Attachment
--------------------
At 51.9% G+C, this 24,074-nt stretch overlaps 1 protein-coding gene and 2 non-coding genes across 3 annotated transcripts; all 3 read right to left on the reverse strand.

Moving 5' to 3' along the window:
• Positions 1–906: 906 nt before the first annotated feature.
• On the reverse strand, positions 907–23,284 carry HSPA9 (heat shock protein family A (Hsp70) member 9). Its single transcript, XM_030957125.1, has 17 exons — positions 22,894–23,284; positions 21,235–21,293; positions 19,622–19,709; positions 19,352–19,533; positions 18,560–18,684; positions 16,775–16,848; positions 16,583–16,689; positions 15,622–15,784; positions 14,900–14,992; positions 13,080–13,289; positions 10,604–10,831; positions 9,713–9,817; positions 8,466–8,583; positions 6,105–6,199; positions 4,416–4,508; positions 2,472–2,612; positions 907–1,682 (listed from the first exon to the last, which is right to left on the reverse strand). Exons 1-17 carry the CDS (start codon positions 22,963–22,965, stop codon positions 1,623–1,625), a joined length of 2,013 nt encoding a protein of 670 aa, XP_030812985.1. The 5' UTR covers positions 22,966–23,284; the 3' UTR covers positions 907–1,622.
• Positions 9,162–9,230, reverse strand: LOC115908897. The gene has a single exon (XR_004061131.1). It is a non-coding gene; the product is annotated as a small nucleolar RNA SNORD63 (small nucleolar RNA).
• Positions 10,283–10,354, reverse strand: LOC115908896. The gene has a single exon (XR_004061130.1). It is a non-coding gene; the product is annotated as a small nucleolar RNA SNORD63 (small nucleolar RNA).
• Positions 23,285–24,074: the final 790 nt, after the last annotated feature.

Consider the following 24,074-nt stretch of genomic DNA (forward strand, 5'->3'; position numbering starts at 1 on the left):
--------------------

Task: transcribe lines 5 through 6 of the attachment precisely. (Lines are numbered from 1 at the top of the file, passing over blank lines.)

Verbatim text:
• Positions 9,162–9,230, reverse strand: LOC115908897. The gene has a single exon (XR_004061131.1). It is a non-coding gene; the product is annotated as a small nucleolar RNA SNORD63 (small nucleolar RNA).
• Positions 10,283–10,354, reverse strand: LOC115908896. The gene has a single exon (XR_004061130.1). It is a non-coding gene; the product is annotated as a small nucleolar RNA SNORD63 (small nucleolar RNA).